AbstractBackground and Purpose
This study examined the hypotheses that (1) atherosclerosis impairs relaxation of the carotid artery in response to activation of adenosine triphosphate (ATP)-sensitive potassium channels and (2) regression of atherosclerosis restores the response toward normal.Methods
Isometric tension was measured in rings of carotid artery taken from normal, atherosclerotic, and regression monkeys and precontracted submaximally with prostaglandin F2α.Results
Relaxation in response to acetylcholine was less in atherosclerotic compared with normal arteries (5±6% versus 54±4% [mean±SE] in response to 3×10−8 mol/L acetylcholine, P < .01). Relaxation in response to aprikalim, a direct activator of ATP-sensitive potassium channels, was also less in atherosclerotic than in normal arteries (32±7% versus 69±5% during 10−6 mol/L aprikalim, P<.01). Relaxation in response to aprikalim but not to acetylcholine or nitroprusside was inhibited almost completely by glibenclamide (4 μmol/L), a selective inhibitor of ATP-sensitive potassium channels. Relaxation in response to low but not high (10−6 to 10−5 mol/L) concentrations of sodium nitroprusside was less in atherosclerotic than in normal arteries. Regression of atherosclerosis tended to restore responses to acetylcholine, but not responses to nitroprusside or aprikalim, toward normal.Conclusions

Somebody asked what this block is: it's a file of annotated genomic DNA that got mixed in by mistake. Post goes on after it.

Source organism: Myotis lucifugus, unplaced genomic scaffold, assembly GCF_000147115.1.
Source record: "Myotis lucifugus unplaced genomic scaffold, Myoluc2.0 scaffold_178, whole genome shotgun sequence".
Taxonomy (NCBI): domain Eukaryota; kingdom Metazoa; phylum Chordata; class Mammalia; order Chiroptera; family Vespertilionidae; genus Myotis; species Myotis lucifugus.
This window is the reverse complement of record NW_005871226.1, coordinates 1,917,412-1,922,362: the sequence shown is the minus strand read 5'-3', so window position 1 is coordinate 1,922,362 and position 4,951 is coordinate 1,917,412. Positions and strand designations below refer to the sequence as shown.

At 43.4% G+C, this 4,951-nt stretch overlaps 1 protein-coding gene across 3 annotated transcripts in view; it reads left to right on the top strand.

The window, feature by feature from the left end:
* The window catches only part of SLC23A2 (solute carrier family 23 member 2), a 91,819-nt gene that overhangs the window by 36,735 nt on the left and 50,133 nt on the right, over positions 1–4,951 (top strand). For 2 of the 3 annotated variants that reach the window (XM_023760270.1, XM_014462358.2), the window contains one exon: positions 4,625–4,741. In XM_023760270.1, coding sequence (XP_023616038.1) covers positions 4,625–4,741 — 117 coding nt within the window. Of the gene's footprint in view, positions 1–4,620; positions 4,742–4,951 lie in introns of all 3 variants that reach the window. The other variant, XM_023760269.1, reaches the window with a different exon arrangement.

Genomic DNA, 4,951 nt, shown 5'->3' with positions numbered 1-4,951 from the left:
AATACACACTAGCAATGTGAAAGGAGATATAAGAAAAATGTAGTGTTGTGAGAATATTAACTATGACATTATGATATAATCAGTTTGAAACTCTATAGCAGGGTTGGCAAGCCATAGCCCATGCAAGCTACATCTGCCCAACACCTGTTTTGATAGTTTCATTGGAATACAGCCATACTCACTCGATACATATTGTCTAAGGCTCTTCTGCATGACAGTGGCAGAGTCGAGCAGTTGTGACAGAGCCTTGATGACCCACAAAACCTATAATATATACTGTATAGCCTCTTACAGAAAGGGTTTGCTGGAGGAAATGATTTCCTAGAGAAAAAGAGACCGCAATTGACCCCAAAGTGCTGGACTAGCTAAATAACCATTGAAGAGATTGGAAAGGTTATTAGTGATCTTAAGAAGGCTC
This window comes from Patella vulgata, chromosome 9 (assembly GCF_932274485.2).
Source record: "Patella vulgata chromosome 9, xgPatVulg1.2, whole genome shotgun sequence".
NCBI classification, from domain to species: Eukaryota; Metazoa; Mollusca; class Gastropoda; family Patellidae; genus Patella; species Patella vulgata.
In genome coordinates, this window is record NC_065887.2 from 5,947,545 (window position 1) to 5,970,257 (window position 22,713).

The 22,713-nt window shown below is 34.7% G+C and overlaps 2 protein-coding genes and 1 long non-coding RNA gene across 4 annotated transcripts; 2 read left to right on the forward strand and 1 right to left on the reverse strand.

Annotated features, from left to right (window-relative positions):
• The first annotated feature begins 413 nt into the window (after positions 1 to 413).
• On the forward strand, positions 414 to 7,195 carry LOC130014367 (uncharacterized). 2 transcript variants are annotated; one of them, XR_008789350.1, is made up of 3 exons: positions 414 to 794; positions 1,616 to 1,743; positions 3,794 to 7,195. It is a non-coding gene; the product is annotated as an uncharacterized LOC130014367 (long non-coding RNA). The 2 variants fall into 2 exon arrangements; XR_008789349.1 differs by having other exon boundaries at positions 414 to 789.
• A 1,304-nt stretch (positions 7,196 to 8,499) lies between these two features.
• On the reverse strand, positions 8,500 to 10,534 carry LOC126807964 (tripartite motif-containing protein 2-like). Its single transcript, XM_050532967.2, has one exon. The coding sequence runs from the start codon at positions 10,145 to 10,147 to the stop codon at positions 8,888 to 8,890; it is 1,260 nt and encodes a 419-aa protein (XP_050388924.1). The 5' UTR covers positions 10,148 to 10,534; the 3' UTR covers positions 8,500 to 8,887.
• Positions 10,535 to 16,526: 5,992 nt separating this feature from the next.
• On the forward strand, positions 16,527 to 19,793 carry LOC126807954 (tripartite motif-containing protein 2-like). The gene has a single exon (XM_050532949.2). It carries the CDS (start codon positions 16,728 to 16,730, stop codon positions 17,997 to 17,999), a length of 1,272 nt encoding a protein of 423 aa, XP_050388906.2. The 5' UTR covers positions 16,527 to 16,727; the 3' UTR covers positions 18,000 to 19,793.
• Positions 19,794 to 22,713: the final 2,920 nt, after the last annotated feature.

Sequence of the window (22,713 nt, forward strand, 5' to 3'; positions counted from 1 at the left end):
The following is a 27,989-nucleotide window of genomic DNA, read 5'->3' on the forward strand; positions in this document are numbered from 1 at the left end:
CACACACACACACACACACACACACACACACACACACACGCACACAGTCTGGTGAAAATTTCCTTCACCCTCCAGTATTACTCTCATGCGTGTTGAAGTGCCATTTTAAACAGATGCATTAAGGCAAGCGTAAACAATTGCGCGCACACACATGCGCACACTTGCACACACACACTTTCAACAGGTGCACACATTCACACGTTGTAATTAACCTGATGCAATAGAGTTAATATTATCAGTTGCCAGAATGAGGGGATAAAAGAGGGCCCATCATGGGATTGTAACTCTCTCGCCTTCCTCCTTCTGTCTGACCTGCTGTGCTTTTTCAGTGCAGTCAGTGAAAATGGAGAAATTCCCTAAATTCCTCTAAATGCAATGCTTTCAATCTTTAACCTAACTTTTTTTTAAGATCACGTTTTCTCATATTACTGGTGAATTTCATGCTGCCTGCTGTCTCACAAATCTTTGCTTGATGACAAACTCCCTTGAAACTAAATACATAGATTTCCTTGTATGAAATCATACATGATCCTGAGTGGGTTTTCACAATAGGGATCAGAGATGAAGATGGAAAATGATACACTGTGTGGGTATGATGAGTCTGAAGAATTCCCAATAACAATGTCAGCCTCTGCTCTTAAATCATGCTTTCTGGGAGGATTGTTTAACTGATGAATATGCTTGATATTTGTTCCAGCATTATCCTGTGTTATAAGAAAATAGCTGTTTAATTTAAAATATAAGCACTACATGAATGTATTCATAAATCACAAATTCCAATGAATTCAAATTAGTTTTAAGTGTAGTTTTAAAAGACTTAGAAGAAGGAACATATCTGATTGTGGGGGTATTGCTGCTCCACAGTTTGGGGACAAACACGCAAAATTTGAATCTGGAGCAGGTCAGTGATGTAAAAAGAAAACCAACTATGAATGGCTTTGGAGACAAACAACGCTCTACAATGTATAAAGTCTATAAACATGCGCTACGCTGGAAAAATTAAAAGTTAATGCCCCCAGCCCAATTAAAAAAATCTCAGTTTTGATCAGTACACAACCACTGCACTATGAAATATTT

These findings suggest that atherosclerosis impairs relaxation of the carotid artery in response to activation of ATP-sensitive channels. Impaired responses may be due, in part, to nonspecific impairment of relaxation. Regression of atherosclerosis did not restore responses of the carotid artery toward normal.